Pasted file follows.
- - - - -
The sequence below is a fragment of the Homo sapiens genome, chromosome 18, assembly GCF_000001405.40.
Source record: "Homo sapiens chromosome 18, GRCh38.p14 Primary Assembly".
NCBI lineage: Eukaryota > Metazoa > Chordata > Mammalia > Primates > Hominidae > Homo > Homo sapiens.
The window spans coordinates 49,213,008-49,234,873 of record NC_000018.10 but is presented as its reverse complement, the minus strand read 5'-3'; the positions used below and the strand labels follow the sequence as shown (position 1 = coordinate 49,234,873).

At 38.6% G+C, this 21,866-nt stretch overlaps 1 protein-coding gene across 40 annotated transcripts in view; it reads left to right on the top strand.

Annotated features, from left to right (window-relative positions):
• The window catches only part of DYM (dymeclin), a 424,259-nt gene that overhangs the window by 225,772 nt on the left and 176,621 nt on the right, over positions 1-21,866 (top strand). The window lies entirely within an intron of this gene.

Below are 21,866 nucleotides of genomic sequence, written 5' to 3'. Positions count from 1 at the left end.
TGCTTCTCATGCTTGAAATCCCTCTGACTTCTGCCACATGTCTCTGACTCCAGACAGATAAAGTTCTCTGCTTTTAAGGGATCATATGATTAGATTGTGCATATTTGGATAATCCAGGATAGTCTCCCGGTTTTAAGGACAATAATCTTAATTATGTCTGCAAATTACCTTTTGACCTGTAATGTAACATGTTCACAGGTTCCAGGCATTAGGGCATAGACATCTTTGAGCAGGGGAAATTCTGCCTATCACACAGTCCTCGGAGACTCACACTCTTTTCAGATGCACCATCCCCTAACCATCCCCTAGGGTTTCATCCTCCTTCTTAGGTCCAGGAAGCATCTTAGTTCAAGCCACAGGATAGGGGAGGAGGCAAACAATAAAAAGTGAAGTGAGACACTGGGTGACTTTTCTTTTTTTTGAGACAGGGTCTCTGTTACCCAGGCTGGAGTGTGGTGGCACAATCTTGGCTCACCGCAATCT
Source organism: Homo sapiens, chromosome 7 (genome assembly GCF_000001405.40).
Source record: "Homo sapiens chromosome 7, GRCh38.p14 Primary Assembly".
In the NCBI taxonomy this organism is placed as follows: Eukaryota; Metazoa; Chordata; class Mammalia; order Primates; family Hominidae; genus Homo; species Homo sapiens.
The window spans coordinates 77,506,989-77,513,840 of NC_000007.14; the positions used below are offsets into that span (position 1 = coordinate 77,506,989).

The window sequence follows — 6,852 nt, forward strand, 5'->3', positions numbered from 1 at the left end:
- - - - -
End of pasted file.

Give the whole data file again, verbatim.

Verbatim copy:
The sequence below is a fragment of the Homo sapiens genome, chromosome 18, assembly GCF_000001405.40.
Source record: "Homo sapiens chromosome 18, GRCh38.p14 Primary Assembly".
NCBI lineage: Eukaryota > Metazoa > Chordata > Mammalia > Primates > Hominidae > Homo > Homo sapiens.
The window spans coordinates 49,213,008-49,234,873 of record NC_000018.10 but is presented as its reverse complement, the minus strand read 5'-3'; the positions used below and the strand labels follow the sequence as shown (position 1 = coordinate 49,234,873).

At 38.6% G+C, this 21,866-nt stretch overlaps 1 protein-coding gene across 40 annotated transcripts in view; it reads left to right on the top strand.

Annotated features, from left to right (window-relative positions):
• The window catches only part of DYM (dymeclin), a 424,259-nt gene that overhangs the window by 225,772 nt on the left and 176,621 nt on the right, over positions 1-21,866 (top strand). The window lies entirely within an intron of this gene.

Below are 21,866 nucleotides of genomic sequence, written 5' to 3'. Positions count from 1 at the left end.
TGCTTCTCATGCTTGAAATCCCTCTGACTTCTGCCACATGTCTCTGACTCCAGACAGATAAAGTTCTCTGCTTTTAAGGGATCATATGATTAGATTGTGCATATTTGGATAATCCAGGATAGTCTCCCGGTTTTAAGGACAATAATCTTAATTATGTCTGCAAATTACCTTTTGACCTGTAATGTAACATGTTCACAGGTTCCAGGCATTAGGGCATAGACATCTTTGAGCAGGGGAAATTCTGCCTATCACACAGTCCTCGGAGACTCACACTCTTTTCAGATGCACCATCCCCTAACCATCCCCTAGGGTTTCATCCTCCTTCTTAGGTCCAGGAAGCATCTTAGTTCAAGCCACAGGATAGGGGAGGAGGCAAACAATAAAAAGTGAAGTGAGACACTGGGTGACTTTTCTTTTTTTTGAGACAGGGTCTCTGTTACCCAGGCTGGAGTGTGGTGGCACAATCTTGGCTCACCGCAATCT
Source organism: Homo sapiens, chromosome 7 (genome assembly GCF_000001405.40).
Source record: "Homo sapiens chromosome 7, GRCh38.p14 Primary Assembly".
In the NCBI taxonomy this organism is placed as follows: Eukaryota; Metazoa; Chordata; class Mammalia; order Primates; family Hominidae; genus Homo; species Homo sapiens.
The window spans coordinates 77,506,989-77,513,840 of NC_000007.14; the positions used below are offsets into that span (position 1 = coordinate 77,506,989).

The window sequence follows — 6,852 nt, forward strand, 5'->3', positions numbered from 1 at the left end: